US Open Ref speaks out about juggling the schedule
"Men's singles gets top priority, especially the bottom half"--yeah, RIGHT. Because, you know, we've seen a lot of that this week.
Also, he has the balls to criticize Wimbly's court covers. Jerkoff.
U.S. Open referee masters art of juggling
By HAL BOCK
AP Sports Writer
September 3, 2002
NEW YORK (AP)--Two days of rain at the U.S. Open have complicated Brian Earley's life. The tournament referee moves players and matches, juggling the schedule for the season's final Grand Slam.
When someone told him fourth-seeded Lindsay Davenport , would play on remote court No. 14 at the National Tennis Center rather than wait until 10 p.m. to play on one of the show courts, Earley jokingly made a note to himself.
"Like everybody else, she's a day behind,'' Earley said. "She wants to play. She's as flexible as anybody we've got. But we're not putting her on Court 14.''
Davenport was forced by the rain to play on three consecutive days and her match was the last one called off when the U.S. Tennis Association surrendered to the weather and postponed Sunday night's session. She was on center court Monday
"The players become very cooperative when stuff like this happens,'' Earley said. "All they want to do is play at this point.''
Earley's task is to fit in all the matches and arrive at next weekend with Saturday night's women's prime-time final and Sunday afternoon men's final intact. He is convinced he can accomplish that.
"The bad news is we're behind in matches, doing the best to make them up,'' he said. "Priority goes to singles. Priority goes, in this case, to men's singles because they play best-of-five, and the bottom half of the men's draw is obviously way behind, a round behind.''
So Earley scrambles, waiting for the weather to clear and then fitting players and matches into available slots.
The players understand. They sit around the lounge, some playing cards, some at video games, others sleeping peacefully, waiting for the call to get ready.
"We know it's a hardship,'' Earley said. "We know best-of-fives take a lot out of a guy. We know the bottom half of the draw, it's going to be a struggle for somebody. The U.S. Open is the U.S. Open. It's always been a struggle for the players, but it's a great struggle and one we like to watch.''
Earley, a music major at the University of Pittsburgh, joined the USTA staff in 1983 and has been watching this event as referee since 1993. Until this year, he has had an extraordinary record when it came to weather. The last time the Open had a full day washed out was Sept. 2, 1988, before he was in charge. The last time it lost a night session was Sept. 2, 1998. Then came 2002 and the rains.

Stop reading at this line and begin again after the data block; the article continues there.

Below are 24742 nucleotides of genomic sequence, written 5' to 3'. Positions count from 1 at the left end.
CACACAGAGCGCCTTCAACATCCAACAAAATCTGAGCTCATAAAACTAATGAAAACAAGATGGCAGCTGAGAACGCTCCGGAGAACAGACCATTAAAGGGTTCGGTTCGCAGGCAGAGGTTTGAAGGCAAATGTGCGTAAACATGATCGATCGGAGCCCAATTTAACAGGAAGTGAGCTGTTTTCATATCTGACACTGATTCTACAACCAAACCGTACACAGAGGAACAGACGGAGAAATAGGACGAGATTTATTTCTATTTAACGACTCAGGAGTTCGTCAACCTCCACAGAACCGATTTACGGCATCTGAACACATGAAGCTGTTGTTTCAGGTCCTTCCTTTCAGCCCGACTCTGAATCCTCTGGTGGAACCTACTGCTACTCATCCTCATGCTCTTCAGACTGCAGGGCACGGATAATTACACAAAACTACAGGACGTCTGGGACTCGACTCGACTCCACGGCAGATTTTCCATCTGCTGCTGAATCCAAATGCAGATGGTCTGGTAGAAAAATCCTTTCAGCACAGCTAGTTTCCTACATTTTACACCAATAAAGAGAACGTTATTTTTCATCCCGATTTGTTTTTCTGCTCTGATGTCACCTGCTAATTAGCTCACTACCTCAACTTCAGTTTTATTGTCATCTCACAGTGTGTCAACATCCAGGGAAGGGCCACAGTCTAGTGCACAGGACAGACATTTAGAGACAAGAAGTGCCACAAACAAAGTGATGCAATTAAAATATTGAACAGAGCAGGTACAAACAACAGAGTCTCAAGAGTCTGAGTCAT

This Open has reminded some people of Wimbledon, where rain is a frequent source of annoyance. The All England Club has tarps at the side of the courts to cover them in bad weather. The National Tennis Center waits until the rain stops and uses an army of workers with towels to dry the courts. Would the covers be an option?
"We have talked about that kind of ad nauseam,'' Earley said. "They take up room. They look bad on the side of the court.''
Then he caught himself.
"Don't get me wrong,'' he said. "I'm not making judgments how Wimbledon looks. But they look bad.''
Earley called the schedule situation fluid -- an appropriate description -- said the tournament has no limit on how late it might start a match. Men's matches have begun as late as 10 p.m. Earley broke that barrier Monday night, sending Wayne Ferreira and Youne El Aynaoui out for a fourth-rounder at 11 p.m.
Earley's task is to mix and match times, trying to give players as much rest as possible between appearances while, at the same time, catching up with a schedule that has been trashed by the weather.
"We're looking at not making a beautiful schedule for the next couple of days,'' he said. "The schedule is going to be dictated by when people get finished as much as where we want them to play and when we want them to play.
"It's this balancing act we play. We do it as best we can. In a situation like this, we're never right. You have lots of chances to be wrong; you don't have any chances to be right.''
The Tennis Refuge
You will be missed, Michel Kratochvil!